“Does the Baby Boomer generation recognize that Millennials think they ruined the planet?” he earnestly asked.
My brain darted for an answer. My first thought was a sarcastic remark about the new straw law in California. No, that won’t help. I briefly explained the many things that had improved environmentally due to actions of Boomers and Xers. I also explained that Boomers were upset with the traditionalists when they were his age for the same reason.
“Oh”, he said, “so this is a typical reaction from one generation to the next?”
“Yes”, I said. “It is the continual struggle for unity of the body from one generation to the next.”
You see, we, the older generation, need to recognize this age old temptation. We are not to be defensive when the younger seek our input or make a judgmental statement. We are to apply what we know with wisdom. Titus 2:2 says (NLT) “Teach the older men to exercise self-control, to be worthy of respect, and to live wisely. They must have sound faith and be filled with love and patience.”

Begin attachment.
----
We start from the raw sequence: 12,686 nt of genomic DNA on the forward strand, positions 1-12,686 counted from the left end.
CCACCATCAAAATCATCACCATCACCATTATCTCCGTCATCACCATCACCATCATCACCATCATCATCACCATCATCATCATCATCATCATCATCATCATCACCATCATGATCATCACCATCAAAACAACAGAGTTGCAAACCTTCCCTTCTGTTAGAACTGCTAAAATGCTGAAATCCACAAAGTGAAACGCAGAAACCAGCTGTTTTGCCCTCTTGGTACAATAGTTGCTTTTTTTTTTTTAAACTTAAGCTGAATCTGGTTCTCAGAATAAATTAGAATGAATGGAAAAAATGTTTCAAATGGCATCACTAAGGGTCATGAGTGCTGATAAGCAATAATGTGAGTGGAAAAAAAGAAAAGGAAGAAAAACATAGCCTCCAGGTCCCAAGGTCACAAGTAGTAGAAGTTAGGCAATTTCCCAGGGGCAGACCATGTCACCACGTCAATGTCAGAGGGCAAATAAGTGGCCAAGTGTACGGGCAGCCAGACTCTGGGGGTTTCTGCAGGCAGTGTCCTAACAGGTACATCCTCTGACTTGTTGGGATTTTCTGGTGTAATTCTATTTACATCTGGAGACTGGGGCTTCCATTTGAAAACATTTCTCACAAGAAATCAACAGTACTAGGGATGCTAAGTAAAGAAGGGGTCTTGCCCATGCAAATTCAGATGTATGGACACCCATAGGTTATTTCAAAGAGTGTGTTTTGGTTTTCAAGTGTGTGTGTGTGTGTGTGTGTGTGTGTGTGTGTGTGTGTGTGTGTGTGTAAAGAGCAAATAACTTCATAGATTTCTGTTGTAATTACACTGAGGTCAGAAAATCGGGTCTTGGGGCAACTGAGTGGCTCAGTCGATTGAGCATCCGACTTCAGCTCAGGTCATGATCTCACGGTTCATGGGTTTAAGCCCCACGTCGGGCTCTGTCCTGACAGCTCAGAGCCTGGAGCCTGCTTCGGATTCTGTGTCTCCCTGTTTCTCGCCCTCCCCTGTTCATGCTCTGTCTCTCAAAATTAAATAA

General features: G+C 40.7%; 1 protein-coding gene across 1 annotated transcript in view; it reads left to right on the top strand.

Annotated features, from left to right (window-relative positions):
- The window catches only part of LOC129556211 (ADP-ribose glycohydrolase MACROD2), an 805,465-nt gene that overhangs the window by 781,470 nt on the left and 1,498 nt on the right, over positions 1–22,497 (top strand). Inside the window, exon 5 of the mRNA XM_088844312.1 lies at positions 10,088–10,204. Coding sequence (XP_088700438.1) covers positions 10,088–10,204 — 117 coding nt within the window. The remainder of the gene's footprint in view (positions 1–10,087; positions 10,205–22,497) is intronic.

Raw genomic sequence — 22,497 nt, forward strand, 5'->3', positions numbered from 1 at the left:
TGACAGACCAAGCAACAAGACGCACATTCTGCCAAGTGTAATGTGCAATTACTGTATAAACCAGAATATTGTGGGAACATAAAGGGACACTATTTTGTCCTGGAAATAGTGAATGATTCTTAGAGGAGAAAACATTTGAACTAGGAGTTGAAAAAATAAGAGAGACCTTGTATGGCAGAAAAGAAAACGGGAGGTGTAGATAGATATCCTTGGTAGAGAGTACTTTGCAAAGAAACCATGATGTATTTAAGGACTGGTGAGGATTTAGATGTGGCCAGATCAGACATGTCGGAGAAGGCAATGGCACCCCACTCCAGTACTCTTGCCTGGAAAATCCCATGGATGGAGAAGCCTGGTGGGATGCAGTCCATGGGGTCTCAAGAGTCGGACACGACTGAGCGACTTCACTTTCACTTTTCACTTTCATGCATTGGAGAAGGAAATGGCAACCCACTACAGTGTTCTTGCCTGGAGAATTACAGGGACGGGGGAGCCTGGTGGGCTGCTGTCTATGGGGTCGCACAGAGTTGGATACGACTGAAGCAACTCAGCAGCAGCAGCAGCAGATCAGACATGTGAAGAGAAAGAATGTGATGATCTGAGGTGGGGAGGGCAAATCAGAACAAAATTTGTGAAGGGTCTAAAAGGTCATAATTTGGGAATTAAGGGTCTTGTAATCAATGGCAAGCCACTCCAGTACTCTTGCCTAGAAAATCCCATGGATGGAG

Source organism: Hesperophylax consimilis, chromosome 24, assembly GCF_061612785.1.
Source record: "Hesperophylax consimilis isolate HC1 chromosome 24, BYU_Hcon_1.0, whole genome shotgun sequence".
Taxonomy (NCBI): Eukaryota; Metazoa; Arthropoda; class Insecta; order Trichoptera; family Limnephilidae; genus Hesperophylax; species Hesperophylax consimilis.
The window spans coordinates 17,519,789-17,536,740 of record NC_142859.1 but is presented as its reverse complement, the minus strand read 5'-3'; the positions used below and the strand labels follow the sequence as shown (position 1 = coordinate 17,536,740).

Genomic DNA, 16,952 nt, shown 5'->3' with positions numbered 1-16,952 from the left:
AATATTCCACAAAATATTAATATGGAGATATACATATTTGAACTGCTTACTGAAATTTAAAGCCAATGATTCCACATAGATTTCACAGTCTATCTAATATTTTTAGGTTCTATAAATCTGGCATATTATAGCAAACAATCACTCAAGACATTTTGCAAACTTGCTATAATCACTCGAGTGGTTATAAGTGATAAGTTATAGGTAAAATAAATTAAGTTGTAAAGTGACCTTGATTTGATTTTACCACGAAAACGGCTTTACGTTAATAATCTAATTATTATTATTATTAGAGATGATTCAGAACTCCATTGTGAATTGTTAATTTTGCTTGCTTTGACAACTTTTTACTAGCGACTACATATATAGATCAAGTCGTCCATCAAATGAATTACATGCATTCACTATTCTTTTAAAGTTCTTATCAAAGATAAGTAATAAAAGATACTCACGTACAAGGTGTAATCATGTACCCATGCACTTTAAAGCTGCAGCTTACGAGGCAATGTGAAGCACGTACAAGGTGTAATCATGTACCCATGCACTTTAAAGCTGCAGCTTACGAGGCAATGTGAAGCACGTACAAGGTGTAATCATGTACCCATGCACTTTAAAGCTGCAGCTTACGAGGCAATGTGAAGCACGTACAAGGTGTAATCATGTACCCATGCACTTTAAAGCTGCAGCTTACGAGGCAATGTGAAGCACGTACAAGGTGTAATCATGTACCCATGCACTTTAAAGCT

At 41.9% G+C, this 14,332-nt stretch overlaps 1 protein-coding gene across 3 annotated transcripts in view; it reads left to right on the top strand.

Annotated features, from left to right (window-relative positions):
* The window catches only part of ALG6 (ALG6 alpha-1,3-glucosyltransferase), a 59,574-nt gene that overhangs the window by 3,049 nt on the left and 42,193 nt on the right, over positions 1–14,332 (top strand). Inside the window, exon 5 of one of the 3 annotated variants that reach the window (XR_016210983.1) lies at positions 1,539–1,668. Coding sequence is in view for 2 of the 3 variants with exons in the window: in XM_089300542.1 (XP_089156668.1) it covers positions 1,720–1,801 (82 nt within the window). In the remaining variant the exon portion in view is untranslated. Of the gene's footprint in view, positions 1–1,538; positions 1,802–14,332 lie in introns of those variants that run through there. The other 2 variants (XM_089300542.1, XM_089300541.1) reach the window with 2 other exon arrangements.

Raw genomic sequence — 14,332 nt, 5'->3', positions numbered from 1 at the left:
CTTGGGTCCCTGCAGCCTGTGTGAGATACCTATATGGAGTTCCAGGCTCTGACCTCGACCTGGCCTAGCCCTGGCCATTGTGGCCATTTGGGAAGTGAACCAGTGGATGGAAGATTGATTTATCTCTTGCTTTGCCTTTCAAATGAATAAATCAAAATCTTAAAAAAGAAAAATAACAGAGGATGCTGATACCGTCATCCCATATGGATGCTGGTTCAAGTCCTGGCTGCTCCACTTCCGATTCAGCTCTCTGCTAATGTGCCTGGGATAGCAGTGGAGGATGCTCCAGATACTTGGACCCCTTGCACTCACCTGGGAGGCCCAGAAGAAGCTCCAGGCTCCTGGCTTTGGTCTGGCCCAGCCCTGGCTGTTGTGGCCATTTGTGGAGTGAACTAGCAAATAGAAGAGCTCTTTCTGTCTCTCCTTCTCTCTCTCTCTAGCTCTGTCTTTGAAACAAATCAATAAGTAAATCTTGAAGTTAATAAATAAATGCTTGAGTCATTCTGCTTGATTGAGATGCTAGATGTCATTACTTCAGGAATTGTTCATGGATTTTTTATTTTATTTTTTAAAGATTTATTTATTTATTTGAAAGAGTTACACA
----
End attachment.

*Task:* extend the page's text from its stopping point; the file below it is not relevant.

With age we gain both wisdom and knowledge. Each day we are exposed to more and more information. As we take it in, it increases our knowledge. As a teacher, this is important to me. It is the essence of what I do. But if we are not teachable, new knowledge is wasted. We are reminded of this in Ecclesiastes 7:9-10 (NLT) 9 “Control your temper, for anger labels you a fool. 10 Don’t long for “the good old days.” This is not wise.”
Wisdom is recognizing how to use our knowledge. This is especially true when it comes to communicating with other generations. In August devotional, I wrote about the knowledge of God’s opinion in relation to the generations. I quoted Psalm 71:18-19 that says “Now that I am old and gray, do not abandon me, O God. Let me proclaim your power to this new generation, your mighty miracles to all who come after me. Your righteousness, O God, reaches to the highest heavens. You have done such wonderful things. Who can compare with you, O God?” How do we share our knowledge wisely?
Ask yourself the following questions:
Is the way I apply my knowledge affectively impacting the next generation?
Am I wise enough to recognize other generations, both older and younger, can teach me?
Am I stubbornly holding onto traditions that are not anchored in the gospel?
These are huge questions. If a defensiveness rose up in response to any of them, take it to the Lord. Ask the Holy Spirit what to teach what is to be learned and wisely applied. Isn’t God good to want to continue to grow us more and more like Jesus? Don’t give up! Press in, let the Lord do a new thing.
. To learn more about reaching other generations pick up a copy of Legacy.